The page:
Julie McCarthy - Guest Blogger: Camp Programs Director
Once you get the camp “bug” you never really get rid of it. Being outside with fresh air and the bright summer sun, having new adventures every day, feeling free to try new things and hanging out with friends, there’s just no better place to be in the summer than camp
! From my very first day of camp, when my parents dropped me off and I was already in the water playing with new friends as they were still waving good bye, to my current job at Conner Prairie as the camp director, I have been involved with camps. As I have gone through the ranks of camp; camper, counselor, counselor in training manager, program director and camp director, I have experienced and seen all of the wonderful benefits camp has for children.
Camp is a place that kids can experience new things, many of which they would not experience anywhere else. Things like learning how to shoot an arrow and hit the target, how to hold the paddle so they can maneuver their way down the river in a canoe, how to work as a team while the group works through the challenge course, learning how to bait a hook and catch a fish and even how to start a fire and cook a delicious batch of jumbles! There is so much to do at summer camp. Kids are outside getting fresh air and gaining self confidence as they conquer each new challenge. They are learning while they are having fun and they don’t even seem to mind that there are no cell phones, TV’s or video games in sight! At camp, it’s ok to get dirty and wet and explore the outdoors.
Camp is also a place where new friendships and wonderful memories are made. It is amazing to me to watch a group of kids, who don’t know each other on the first day, talking and asking each other questions, anxiously getting to know each other. On the last day of camp, they are hugging and exchanging phone numbers and addresses because they have had such an awesome experience at camp together.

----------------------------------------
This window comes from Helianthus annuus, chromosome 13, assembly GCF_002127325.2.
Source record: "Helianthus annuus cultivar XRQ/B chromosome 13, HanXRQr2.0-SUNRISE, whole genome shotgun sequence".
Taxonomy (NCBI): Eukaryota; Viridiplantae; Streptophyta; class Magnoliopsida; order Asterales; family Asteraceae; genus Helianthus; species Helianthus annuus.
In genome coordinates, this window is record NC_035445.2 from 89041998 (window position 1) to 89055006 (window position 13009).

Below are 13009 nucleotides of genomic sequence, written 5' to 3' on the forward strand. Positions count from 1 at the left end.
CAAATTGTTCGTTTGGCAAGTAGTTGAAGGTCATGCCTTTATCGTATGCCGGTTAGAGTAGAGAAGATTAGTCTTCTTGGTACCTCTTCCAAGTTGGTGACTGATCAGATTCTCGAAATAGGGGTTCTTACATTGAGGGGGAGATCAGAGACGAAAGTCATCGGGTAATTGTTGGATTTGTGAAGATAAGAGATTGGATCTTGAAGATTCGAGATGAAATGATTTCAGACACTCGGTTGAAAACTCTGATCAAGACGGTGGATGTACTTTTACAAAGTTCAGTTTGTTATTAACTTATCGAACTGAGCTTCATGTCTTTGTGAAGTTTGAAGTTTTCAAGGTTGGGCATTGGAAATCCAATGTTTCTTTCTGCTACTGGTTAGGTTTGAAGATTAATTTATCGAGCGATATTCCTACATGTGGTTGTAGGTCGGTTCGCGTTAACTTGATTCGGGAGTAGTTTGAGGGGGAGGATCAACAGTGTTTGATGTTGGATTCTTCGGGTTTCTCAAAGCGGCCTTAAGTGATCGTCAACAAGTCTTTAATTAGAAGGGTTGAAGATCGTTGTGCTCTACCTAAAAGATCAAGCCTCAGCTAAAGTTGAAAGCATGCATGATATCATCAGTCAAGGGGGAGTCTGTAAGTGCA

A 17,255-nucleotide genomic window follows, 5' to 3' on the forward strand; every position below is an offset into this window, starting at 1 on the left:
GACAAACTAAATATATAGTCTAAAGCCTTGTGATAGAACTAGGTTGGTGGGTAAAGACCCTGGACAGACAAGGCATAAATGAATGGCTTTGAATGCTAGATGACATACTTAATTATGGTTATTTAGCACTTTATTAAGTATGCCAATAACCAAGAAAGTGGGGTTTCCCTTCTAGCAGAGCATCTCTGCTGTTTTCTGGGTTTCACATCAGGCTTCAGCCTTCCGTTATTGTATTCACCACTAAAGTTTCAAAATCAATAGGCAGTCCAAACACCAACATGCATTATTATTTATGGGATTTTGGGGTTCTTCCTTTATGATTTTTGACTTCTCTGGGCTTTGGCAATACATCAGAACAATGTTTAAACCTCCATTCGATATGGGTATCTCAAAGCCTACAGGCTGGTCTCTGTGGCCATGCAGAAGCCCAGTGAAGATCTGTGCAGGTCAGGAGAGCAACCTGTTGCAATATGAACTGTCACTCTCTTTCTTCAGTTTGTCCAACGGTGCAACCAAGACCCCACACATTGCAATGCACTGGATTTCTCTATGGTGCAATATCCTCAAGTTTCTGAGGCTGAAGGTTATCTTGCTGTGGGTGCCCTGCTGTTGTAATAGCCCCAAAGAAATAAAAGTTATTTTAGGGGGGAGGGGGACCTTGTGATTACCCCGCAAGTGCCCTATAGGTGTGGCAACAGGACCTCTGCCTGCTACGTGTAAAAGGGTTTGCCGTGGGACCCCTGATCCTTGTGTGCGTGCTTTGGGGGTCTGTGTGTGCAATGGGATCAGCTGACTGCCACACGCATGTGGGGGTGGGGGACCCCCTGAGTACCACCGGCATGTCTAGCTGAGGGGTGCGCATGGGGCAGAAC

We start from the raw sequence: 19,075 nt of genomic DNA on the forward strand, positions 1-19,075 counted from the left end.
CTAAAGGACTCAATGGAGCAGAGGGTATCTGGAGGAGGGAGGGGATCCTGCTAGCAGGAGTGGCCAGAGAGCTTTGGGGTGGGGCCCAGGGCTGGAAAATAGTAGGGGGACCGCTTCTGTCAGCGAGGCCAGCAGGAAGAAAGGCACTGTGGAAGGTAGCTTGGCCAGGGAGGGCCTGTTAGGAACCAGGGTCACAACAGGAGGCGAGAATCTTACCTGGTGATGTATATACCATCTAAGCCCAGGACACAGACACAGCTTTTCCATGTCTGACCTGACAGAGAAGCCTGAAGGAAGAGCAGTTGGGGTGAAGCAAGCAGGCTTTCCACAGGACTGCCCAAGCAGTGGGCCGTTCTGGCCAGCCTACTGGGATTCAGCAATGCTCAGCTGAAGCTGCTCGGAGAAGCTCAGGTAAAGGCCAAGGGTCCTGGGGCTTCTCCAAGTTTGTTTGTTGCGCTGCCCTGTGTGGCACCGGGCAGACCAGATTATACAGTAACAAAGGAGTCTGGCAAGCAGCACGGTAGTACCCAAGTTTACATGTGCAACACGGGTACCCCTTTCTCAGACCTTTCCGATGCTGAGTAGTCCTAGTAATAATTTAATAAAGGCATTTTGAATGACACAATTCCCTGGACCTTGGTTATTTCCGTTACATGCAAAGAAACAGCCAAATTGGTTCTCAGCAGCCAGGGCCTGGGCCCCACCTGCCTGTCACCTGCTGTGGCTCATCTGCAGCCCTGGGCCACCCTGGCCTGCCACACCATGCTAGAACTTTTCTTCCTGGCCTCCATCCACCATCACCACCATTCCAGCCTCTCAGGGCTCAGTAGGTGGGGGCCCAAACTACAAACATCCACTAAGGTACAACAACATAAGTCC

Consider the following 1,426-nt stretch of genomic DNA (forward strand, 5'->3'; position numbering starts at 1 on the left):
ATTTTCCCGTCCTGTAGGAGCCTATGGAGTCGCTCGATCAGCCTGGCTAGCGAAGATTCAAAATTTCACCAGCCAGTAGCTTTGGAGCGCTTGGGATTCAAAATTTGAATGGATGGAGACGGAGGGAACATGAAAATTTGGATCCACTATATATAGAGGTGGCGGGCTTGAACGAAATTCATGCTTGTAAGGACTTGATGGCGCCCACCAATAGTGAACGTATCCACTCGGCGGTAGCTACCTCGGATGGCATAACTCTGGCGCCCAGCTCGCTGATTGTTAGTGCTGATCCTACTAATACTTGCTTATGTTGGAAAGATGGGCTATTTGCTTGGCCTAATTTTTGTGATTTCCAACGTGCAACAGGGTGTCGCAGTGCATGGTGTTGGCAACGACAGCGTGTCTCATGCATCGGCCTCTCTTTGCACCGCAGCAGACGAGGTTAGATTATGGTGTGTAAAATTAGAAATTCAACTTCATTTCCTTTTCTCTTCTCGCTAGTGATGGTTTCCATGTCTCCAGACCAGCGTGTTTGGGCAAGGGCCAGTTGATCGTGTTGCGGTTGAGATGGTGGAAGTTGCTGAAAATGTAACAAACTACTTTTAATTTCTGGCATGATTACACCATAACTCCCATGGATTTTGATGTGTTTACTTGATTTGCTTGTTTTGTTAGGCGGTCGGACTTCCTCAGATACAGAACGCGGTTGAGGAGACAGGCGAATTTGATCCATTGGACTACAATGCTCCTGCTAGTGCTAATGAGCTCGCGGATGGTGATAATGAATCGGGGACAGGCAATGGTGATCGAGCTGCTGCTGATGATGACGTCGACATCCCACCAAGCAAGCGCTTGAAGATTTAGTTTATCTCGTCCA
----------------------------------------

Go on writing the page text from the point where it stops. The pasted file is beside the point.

Camp is a place where kids are free to be themselves, a place where kids will have great adventures and make memories for a lifetime! I know I still remember my first summer adventure! I got the “bug” and love it!
Looking for a great camp experience this summer? Registration is open for summer camps at Conner Prairie
“Won’t I/she/he get hot?” is a frequently heard question when a new Youth Volunteer
comes to me to discuss reproduction historic clothing, and the answer is “Yes, but this is how people dressed back then.”
On February 11, our Youth Experience Coordinator, Sarah Morin, called the 30 youth who were added to our Youth Volunteer program for 2011, joining 70 or so returning boys and girls. Not all Youth Volunteers take on a first-person, reproduction-historic-clothing-wearing role, but that’s what drew many of them to the program in the first place, and sometime in March or April, they’ll show up for an appointment in Historic Clothing.
We start with the basics: “This is how you would have dressed in 1836 or 1816.” (Youth will have to wait and see if there will be “first person” roles in 1863 for them.) Many of them are surprised at the different layers that were worn, especially by girls, but I assure them that “they” wore even more.
Boys have to have a shirt, waistcoat (optional for 1816), neckerchief and trousers, and girls have a petticoat, dress, apron, and daycap. They all have to wear hats or bonnets outside, long stockings and shoes that look right for the time period, even though their 1816 and 1836 counterparts may have gone barefoot all summer.
All of them get to choose from our selection of as-accurate-as-possible fabrics. It’s always interesting watching to see if the accompanying adult guides or tries to guide the youth’s choices. After that, girls have to choose their dress, apron and daycap style, while the boys are ready to pay and hit the road. Finally, laden with fabric, patterns, instructions and notions (including rope for the girl’s corded petticoats), they head out, followed by parents who may be dreading or anticipating sewing for their youth or hurrying home to call down the “approved sewist” list to find someone to do it for them. “Don’t forget to pre-shrink your fabric,” I call. “Good sewing!”
When the outfit has been approved for sewing accuracy and is modeled for fitting approval, it’s all worth it. Anna, Sarah, Jake or Sam “is approved to work in Prairietown or Lenapehoeking